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  • Writer's pictureŞafak Göktürk


An uneasy truce, extended in instalments, holds in Gaza. Exchange of captives between the warring parties and humanitarian access to Gaza continue, with occasional hitches, under the terms mediated primarily by Qatar, and supported by the United States.

By simple arithmetic, the truce can be extended roughly for a fortnight (number of remaining Israeli hostages, including soldiers, divided by ten). Then, we may return to all-out war or something else.

This lull may have more in store. Let us proceed step by step.

The brutal rampage of 7 October 2023 will forever be a day of infamy in Israel. But its political repercussions were immediate. Israel at once abandoned its policy, in place since Hamas took control of Gaza in 2007. Israel concluded that reducing the question of Palestine to a security issue confined to Gaza, all the while devouring the West Bank, had come to a dead -and deadly- end. There could no more be Hamas in Gaza. The utility of this radical outfit for Israel was simply exhausted.

The Israeli Government’s objectives crystallized only in the process of war. They are eliminating Hamas (not realizable), returning all hostages (realizable), and ensuring that Gaza does not become a threat to Israel again (will take more than the war effort).

For the better part of the years with Gaza under Hamas’ control, Israel had both heightened security sensitivity, given the regionwide chaos following the Arab uprisings, and freedom to act as it pleased in the Occupied Territories, as the Arab regimes were all busy making their own existential stand. This was the ecosystem in which security defined politics in Israel, and Palestine was compartmentalized further.

If the Arab governments struck back at their dissenting people with vengeance after 2011, those people are now coming back with no less rage, exposing the utter failure of their regimes in ending Palestinian suffering. After the revolts and the ensuing bloodletting, the third round of the uprisings beckons. This is the deeper reason for the current restlessness of those governments.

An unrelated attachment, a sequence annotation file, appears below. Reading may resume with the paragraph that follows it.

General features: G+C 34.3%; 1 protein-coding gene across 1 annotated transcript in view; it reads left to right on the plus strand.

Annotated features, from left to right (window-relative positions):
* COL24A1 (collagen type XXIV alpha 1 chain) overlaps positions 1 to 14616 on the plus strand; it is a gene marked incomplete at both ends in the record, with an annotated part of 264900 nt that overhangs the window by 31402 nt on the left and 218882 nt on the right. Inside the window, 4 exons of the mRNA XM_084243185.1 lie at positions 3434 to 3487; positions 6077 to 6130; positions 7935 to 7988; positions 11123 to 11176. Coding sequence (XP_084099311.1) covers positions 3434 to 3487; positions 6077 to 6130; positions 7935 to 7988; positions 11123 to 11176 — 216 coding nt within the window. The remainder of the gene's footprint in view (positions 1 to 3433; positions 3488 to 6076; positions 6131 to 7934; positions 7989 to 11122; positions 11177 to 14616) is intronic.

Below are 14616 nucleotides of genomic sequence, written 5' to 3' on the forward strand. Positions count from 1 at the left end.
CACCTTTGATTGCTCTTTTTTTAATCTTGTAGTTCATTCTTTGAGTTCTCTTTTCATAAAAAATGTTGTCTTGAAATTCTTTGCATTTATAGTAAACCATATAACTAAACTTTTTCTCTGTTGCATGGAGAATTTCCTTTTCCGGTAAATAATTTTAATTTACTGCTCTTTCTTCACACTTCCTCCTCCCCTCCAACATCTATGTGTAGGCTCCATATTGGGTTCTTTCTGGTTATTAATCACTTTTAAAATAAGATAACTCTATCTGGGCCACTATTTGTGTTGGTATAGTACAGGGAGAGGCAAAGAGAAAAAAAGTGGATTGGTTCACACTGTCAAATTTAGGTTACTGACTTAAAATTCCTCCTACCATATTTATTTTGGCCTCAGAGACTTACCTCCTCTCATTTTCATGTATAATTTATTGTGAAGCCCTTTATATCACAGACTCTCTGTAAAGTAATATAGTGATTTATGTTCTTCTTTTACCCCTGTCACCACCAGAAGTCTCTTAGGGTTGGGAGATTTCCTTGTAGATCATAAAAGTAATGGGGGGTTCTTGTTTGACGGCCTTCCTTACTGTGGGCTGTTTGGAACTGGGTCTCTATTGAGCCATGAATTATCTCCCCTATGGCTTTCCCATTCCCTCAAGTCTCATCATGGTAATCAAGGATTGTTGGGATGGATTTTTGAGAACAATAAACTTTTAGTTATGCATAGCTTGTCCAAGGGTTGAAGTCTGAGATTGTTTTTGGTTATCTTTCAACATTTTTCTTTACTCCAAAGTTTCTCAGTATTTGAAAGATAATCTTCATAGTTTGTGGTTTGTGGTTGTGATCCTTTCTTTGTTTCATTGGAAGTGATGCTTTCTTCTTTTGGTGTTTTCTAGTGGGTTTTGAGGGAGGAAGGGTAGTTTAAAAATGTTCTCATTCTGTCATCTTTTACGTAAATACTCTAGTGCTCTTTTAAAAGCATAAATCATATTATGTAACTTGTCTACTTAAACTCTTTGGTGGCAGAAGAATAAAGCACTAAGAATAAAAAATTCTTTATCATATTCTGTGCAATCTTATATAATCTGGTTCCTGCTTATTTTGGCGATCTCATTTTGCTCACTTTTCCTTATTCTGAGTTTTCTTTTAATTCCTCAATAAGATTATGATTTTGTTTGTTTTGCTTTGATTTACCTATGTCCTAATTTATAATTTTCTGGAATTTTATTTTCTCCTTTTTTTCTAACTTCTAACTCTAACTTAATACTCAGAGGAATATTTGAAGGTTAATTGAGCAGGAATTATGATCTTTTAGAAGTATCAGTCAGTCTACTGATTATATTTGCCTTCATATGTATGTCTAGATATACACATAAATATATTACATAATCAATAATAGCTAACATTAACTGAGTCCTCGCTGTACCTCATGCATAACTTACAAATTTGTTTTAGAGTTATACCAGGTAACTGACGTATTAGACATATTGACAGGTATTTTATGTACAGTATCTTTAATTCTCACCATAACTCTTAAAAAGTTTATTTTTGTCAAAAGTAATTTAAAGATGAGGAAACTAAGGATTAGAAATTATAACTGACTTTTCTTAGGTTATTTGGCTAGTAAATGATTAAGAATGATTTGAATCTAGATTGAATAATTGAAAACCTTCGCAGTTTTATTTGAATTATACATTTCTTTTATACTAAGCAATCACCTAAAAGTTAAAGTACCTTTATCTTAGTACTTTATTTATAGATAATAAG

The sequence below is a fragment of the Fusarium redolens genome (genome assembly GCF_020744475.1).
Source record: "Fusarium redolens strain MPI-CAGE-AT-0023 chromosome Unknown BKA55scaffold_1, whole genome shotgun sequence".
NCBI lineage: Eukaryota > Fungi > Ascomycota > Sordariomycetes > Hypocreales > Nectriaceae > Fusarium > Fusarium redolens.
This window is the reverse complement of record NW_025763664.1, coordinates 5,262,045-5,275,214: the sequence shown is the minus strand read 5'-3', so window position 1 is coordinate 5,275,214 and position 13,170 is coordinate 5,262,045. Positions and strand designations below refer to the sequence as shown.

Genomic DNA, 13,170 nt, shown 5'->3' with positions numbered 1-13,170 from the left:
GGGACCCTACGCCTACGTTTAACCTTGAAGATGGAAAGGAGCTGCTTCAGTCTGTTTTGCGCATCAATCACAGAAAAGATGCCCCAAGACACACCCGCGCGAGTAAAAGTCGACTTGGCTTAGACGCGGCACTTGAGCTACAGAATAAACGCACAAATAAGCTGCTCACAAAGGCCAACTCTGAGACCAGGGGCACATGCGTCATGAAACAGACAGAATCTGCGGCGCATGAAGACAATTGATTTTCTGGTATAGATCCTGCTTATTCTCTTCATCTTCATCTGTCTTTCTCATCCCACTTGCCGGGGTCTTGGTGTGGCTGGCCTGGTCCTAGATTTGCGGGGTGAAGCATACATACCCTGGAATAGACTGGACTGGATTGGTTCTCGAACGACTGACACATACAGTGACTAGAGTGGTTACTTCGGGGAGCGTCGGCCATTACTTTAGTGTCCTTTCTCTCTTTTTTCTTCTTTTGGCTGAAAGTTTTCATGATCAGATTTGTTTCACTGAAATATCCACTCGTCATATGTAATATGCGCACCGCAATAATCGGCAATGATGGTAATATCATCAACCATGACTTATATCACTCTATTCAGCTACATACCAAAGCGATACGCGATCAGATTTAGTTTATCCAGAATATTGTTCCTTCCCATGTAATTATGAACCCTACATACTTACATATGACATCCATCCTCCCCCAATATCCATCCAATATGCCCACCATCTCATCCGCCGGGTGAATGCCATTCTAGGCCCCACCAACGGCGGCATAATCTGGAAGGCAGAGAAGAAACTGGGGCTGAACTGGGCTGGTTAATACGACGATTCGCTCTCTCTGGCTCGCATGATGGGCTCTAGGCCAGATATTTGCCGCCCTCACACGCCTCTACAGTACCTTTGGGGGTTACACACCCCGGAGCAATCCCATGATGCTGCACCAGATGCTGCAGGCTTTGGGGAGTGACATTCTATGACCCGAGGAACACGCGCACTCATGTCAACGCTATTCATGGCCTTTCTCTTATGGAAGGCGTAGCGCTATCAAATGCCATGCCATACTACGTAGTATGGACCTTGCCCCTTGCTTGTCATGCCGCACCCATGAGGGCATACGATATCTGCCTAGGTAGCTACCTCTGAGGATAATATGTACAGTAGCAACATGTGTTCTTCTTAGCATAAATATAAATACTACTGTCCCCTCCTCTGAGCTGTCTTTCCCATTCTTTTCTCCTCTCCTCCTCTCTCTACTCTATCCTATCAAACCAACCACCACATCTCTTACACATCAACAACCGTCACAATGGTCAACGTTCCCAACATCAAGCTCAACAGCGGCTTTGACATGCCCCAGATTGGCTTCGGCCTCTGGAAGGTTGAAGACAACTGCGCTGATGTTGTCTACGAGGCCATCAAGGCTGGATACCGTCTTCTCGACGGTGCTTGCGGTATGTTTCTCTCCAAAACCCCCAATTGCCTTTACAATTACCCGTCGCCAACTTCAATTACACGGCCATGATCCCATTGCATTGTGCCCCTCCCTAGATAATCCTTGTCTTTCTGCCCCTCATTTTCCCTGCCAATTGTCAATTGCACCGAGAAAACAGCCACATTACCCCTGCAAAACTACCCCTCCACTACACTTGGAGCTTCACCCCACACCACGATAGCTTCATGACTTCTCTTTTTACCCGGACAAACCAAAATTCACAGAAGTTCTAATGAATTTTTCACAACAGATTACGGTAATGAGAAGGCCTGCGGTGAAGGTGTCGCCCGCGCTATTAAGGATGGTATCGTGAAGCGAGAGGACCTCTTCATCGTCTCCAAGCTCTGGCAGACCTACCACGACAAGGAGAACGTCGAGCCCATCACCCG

On 7 October, Hamas made a strategic move, crushing its unwritten rules of engagement with Israel. Without a clear prior agreement with the wider, Iran-led axis of resistance to strike Israel in such game-changing fashion, Hamas found itself virtually alone on the battlefield. The U.S. warnings consolidated this outcome.

The United States, for its part, suddenly realized the greater dangers of toeing the Israeli line regarding Palestine. This put in jeopardy all its strategic investments as well as retrenchment in the region, including the normalization drive.

This led to an unprecedented flurry of high-level diplomacy, but perhaps more importantly, rendered the humanitarian catastrophe in Gaza a central element of the war equation. This is what distinguishes the current Gaza war from all preceding ones, when civilian suffering was treated merely as a “saddening collateral”.

This is why we have the truce, however precarious, now.

Israeli bombardment was decidedly more ferocious and widespread, causing ever greater numbers of civilian casualties, and flattening entire neighborhoods, in preparation of a ground invasion. Vengeance factor aside, Israel also wanted to put pressure on all concerned parties to cooperate in minimizing these casualties either by pushing the Gazans to flee towards Egypt (which did not work until now) or by relocating the population within the strip, thereby creating a colossal humanitarian crisis.